Monday Papers: or I speak to al-Ghad
The war in Sa'dah continues to escalate, and although I don't have time for a full or comprehensive post on the war today one is in the works. In the meantime, al-Sharq al-Awsat and al-Quds al-Arabi both have lead stories on the fighting. (I can't link to it here, but I strongly recommend the piece by Faysal Mukrim in the August 14 issue of al-Hayat on page 8, which I read on the flight home.)
Also al-Ghad today has the interview I did with Muhammad al-Ahmadi, a Yemeni journalist I greatly respect. Waq al-waq gets top billing. This was my first Arabic interview on the far side of the notebook and my speaking style is a bit of curious mix of the various places I have lived in the Middle East (although my Egyptian colloquial has largely been removed from my speech and memory) and a strange hodgepodge of registers that at times has me sounding more like an illiterate peasant than anything else. Still, thanks to Muhammad for taking the time to do the interview and for removing the majority of my grammatical goofs.
The other big news is the US senatorial delegation that arrived in Yemen yesterday.
There is also this story and see other figures of note like , well worth checking out, from Michelle Shepherd of the Toronto Star on Salim Hamdan. I owe both Michelle and Lucas Oleniuk a huge debt of gratitude for inviting me along to the airport to watch the return of Shaykh Muhammad al-Mu'ayyad last week, which allowed me to meet - in the loosest sense of the word - Shaykh 'Abd al-Majid al-Zindani and see other figures of note like Shaykh Haza al-Maswari.
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The Oxfam report prompted Anand Giridharadas to tweet: "Don't be Pinkered into everything's-getting-better complacency."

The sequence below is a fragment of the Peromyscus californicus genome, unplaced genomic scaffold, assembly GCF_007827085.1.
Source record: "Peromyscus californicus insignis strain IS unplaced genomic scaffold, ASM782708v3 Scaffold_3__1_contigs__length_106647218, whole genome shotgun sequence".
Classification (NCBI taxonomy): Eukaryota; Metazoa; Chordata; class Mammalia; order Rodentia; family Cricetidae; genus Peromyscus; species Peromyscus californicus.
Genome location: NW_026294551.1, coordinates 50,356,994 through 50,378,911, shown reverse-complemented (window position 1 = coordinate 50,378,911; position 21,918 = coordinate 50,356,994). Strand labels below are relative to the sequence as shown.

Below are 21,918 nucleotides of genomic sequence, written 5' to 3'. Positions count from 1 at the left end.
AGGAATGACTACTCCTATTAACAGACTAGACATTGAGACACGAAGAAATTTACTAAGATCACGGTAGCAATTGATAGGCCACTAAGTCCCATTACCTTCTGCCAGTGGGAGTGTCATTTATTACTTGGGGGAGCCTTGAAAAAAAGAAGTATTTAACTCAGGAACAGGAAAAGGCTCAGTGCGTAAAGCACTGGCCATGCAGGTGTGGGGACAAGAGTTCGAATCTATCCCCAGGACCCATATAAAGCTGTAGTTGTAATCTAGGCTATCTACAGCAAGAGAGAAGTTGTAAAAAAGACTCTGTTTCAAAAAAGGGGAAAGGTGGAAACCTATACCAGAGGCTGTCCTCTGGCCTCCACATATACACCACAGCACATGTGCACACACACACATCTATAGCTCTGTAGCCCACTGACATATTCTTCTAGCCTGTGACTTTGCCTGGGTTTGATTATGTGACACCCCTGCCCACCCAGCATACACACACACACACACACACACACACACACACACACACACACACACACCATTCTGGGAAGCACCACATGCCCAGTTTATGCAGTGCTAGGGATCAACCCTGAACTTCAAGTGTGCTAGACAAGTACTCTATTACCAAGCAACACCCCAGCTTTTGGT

- A new report by Oxfam argues that wealth inequality is causing poverty and misery around the world.
- In the last year, the world's billionaires saw their wealth increase by 12%, while the poorest 3.8 billion people on the planet lost 11% of their wealth.
- The report prompted Anand Giridharadas to tweet: "Don't be Pinkered into everything's-getting-better complacency." We explain what Steven Pinker's got to do with it.
Moans, groans, and gripes release stress hormones in the brain.
Could you give up complaining for a whole month? That's the crux of this interesting piece by Jessica Hullinger over at Fast Company. Hullinger explores the reasons why humans are so predisposed to griping and why, despite these predispositions, we should all try to complain less. As for no complaining for a month, that was the goal for people enrolled in the Complaint Restraint project.
Participants sought to go the entirety of February without so much as a moan, groan, or bellyache.
- Facebook and Google began as companies with supposedly noble purposes.
- Creating a more connected world and indexing the world's information: what could be better than that?
- But pressure to return value to shareholders came at the expense of their own users.
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